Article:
Note: Where available, the PDF/Word icon below is provided to view the complete and fully formatted document
 Download Current HansardDownload Current Hansard   

Previous Fragment    Next Fragment
Friday, 20 March 1987
Page: 1249


Mr SINCLAIR (Leader of the National Party of Australia) —by leave-Quite obviously the extent to which the new Parliament House dominates the Canberra skyline means that everybody in this place knows that it is being constructed. I think most people in Australia know that it is being constructed. However, at a time of economic distress in thousands of households around Australia and on just about every farm in Australia where the prospect of survival for many is bleak, I think the general character of the expenditure on the new Parliament House has taken on a new dimension. While all of us in this place have been privy to resolutions that have detailed the day by day progress of the project, there have recently been elements of expenditure about which we on this side of the House have had reservations. For example, the wholesale removal of Camp Hill behind this Parliament House seems to me to have been one of those projects which could have been deferred until a later time. Landscaping of that character is not essential to the completion of the new Parliament House. In no way will it affect the suitability of the new building for those of us who are going to use it. Indeed, the removal of Camp Hill could have been deferred to some future year when funds could be made available in the Budget.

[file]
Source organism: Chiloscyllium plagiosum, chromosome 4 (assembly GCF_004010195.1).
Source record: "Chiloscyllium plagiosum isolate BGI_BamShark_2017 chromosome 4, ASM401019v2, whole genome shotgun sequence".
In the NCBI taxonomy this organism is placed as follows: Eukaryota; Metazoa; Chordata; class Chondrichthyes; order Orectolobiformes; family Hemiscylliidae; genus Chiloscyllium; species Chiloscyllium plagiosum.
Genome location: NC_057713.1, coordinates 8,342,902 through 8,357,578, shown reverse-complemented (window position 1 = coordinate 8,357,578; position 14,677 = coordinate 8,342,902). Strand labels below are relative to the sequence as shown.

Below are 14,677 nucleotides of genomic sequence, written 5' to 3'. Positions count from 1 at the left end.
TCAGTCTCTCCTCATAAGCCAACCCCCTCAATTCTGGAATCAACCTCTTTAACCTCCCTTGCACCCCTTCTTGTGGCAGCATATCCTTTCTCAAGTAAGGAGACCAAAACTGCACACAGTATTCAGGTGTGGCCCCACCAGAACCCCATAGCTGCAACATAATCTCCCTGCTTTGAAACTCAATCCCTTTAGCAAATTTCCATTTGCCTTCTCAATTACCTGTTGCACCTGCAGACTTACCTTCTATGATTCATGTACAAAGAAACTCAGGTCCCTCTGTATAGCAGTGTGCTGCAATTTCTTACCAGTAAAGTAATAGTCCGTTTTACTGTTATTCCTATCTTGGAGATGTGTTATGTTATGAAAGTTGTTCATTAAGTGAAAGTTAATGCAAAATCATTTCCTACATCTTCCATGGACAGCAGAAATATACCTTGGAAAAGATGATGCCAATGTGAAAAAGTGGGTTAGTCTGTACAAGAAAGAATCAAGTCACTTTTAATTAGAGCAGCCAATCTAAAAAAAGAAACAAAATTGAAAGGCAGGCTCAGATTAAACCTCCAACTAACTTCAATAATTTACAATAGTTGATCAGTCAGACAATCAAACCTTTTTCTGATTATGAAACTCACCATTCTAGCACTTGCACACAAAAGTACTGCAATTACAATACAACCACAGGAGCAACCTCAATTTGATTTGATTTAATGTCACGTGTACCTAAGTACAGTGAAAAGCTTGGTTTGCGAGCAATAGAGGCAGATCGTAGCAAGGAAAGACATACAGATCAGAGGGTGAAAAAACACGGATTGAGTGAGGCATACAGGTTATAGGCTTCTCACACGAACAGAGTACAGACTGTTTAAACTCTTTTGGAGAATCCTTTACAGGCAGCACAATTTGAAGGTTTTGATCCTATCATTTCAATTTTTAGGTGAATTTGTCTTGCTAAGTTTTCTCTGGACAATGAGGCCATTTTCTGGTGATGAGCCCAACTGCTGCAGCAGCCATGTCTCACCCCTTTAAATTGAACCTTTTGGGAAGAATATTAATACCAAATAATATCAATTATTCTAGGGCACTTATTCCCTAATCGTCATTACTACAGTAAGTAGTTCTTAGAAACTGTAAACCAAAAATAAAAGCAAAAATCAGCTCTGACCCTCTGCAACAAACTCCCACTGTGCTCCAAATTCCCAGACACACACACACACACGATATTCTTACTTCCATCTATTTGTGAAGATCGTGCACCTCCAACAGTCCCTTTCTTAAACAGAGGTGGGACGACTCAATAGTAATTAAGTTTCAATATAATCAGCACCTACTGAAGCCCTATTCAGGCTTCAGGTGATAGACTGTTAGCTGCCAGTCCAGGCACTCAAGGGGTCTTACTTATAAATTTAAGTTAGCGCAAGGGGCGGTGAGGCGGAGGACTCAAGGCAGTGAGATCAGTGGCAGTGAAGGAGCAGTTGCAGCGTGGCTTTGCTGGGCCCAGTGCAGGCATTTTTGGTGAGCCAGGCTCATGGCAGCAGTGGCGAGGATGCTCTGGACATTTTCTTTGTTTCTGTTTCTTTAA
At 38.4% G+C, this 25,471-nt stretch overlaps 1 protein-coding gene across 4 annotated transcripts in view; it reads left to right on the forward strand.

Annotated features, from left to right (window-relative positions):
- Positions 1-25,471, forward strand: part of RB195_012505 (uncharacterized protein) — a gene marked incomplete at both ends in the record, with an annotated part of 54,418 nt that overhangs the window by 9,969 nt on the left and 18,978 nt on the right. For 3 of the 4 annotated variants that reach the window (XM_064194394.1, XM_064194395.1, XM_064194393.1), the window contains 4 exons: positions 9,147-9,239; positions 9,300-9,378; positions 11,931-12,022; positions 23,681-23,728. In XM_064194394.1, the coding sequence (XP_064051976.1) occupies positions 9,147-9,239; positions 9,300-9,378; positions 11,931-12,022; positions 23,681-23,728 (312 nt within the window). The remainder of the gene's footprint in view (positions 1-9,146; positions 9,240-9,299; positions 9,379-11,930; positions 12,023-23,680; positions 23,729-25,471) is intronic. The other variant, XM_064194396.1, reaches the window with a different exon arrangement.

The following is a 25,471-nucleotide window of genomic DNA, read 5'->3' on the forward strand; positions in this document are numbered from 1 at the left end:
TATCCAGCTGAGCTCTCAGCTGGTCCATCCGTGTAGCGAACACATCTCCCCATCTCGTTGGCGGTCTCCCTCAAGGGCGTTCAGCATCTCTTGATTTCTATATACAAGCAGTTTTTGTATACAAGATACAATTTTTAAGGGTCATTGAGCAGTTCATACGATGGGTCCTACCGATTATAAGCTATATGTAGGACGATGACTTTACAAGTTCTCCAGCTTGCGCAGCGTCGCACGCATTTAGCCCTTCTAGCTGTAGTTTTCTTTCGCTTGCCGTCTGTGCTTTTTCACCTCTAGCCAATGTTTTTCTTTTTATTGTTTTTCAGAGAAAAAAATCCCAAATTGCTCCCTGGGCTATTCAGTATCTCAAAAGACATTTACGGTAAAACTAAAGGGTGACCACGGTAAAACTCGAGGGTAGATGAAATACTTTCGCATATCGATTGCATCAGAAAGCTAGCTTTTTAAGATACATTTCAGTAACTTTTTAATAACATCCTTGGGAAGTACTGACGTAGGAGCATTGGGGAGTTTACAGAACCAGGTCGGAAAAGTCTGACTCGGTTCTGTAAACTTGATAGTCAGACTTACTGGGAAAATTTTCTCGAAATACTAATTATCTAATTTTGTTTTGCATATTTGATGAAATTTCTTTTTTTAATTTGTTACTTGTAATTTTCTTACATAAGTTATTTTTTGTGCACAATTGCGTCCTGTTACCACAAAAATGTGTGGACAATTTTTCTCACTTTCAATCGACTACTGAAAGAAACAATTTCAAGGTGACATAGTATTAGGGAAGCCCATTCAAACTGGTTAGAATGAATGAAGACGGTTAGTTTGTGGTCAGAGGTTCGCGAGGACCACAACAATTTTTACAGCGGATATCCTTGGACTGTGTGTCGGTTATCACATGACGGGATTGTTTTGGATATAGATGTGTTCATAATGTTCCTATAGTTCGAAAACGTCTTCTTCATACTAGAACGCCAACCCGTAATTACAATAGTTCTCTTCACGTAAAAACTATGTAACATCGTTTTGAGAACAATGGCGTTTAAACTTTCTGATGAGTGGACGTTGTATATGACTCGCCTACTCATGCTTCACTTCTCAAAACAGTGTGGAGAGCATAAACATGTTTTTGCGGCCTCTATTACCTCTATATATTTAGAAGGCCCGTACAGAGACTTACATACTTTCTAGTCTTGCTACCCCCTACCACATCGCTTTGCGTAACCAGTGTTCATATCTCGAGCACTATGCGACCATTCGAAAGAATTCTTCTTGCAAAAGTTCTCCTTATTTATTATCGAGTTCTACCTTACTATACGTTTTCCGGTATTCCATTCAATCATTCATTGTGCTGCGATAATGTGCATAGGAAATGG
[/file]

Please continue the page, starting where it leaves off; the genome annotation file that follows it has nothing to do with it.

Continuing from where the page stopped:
The second and very real concern that many of us have is the degree to which an extraordinarily lavish amount of money has been spent on the road approaches to the new Parliament House. One can see this work when driving around the building. The roads around the new Parliament House are of a standard and order of which people living and working in ordinary Australia could only be jealous. There are magnificent bridges. There is a wonderful tunnel. I think it is the best lit automotive tunnel in Australia.


Mr Carlton —In the world.


Mr SINCLAIR —In the world, I suspect. While I accept that at some future time it might be desirable to have the biggest and best road access, frankly, I do not find it necessary, desirable or acceptable that that amount of money should be spent at this time.

Thirdly, all of us would know that not far to the east of this building, stone walls have recently been built around a number of magnificent pine trees that over the years have lined the approach to Capital Hill. We are now seeing earth being filled in around them. I do not know how on earth that type of expenditure can be justified on the road approaches. This work has nothing to do with the function of the building. As far as I can see the money is being spent to construct bigger and better road access that would make every ordinary Australian green with envy. Indeed, many people in my electorate have pot-holes in their roads or do not have bitumen. There are thousands and thousands of miles around Australia in every State that do not have bitumen. If the people in these areas saw how much money was being spent on providing access roads for a few tourists and a few parliamentarians, they would really understand how mad this Government has gone in terms of expenditure.

Fourthly, I understand that a number of expenditure cuts have been made within the building. I am not aware of the detail of how those cuts will affect the efficiency of the end design. But to me it would seem desirable that if there are to be cuts, those cuts should be made in respect of the fittings and the appurtenances rather than the building itself. I hope that in the supervision of this project maximum care will be taken to ensure that work that is not required for the completion of the building can be added at a later date. I refer to items such as murals and art collections. I frankly suggest that such work could well be deferred until a later time. The priorities at this time have to be to try to ensure that the building itself is completed according to the required standards and not that money is just spent on the general project.